Forex – Aussie drops on trade balance data, US debt ceiling deal eyed


© Reuters. Aussie down in Asia

Investing.com – The Aussie dropped slightly in Asia on Thursday on disappointing trade figures as an apparent deal to raise the U.S. debt ceiling until Dec. 15 came in focus, though investors noted that President Trump’s willingness to work with Democrats on the extension has riled hard-line Republican leaders.

USD/JPY fell 0.12% to 109.10, while AUD/USD traded at 0.7996, down 0.07%.

Australia reported its trade balance surplus for July narrowed sharply to A$460 billion, compared with a surplus of A$875 million seen.

The U.S. dollar index, which measures the greenback’s strength against a trade-weighted basket of six major currencies, eased 0.03% to 92.18.

Overnight, the dollar recovered from session lows against a basket of major currencies on Wednesday, as geopolitical tensions in the Korean peninsula eased while data showing U.S. services sector growth rebounded in August lifted sentiment.

The dollar pared some of its losses against safe-haven currencies like the yen and the Swiss franc, as data showed US services sector grew in August which lifted sentiment on the greenback amid ongoing geopolitical tensions.

The Institute for Supply Management’s index registered 55.3 in August. This was a reversal from a decline in July, when the index hit 53.9.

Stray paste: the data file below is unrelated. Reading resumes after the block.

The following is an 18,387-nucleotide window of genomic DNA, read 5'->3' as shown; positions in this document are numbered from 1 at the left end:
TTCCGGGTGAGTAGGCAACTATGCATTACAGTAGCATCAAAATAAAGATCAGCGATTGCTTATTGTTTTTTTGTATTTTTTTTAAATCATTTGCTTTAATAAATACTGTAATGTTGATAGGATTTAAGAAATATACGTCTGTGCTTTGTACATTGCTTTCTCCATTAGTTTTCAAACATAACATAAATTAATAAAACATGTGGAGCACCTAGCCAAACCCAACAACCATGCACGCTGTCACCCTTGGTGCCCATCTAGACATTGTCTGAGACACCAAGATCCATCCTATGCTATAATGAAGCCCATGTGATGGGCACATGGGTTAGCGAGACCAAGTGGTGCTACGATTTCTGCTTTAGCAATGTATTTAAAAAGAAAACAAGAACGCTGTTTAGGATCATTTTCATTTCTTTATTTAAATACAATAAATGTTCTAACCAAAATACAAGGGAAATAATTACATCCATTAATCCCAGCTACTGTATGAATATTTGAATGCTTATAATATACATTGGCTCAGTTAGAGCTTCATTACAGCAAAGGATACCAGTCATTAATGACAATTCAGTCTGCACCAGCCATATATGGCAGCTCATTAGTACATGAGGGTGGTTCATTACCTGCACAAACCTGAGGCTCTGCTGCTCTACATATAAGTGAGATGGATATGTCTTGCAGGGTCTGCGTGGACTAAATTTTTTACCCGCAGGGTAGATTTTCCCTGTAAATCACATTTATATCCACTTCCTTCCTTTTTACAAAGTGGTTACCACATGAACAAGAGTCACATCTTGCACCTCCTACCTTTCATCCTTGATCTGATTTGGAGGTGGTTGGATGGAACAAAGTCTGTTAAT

A reading above 50 for the index indicates expansion in the service sector, and a reading below 50 indicates contraction.

The positive services sector data comes amid continued geopolitical tensions after South Korean President Moon Jae-in warned that the crisis on the Korean Peninsula risks becoming “uncontrollable” in the wake of North Korea’s nuclear test on Sunday.

The dollar has come under pressure as expectations of a rate hike later this year continued to fade amid dovish comments from Fed officials earlier this week.

Minneapolis Federal Reserve Bank President Neel Kashkari said the Federal Reserve’s recent interest rate hikes may be slowing inflation and inflicting “real harm” on U.S. economic growth.

“Maybe our rate hikes are actually doing real harm to the economy,” said Kashkari.

Kashhkari comments came a few hours after Federal Reserve Governor Lael Brainard urged the U.S. central bank to delay raising interest rates until the trend of slowing inflation improved.

Meanwhile in Canada, a surprise interest rate increase fuelled a sharp move higher in the loonie, which limited gains in the greenback. The Bank of Canada raised its benchmark rate to 1% from 0.75%.

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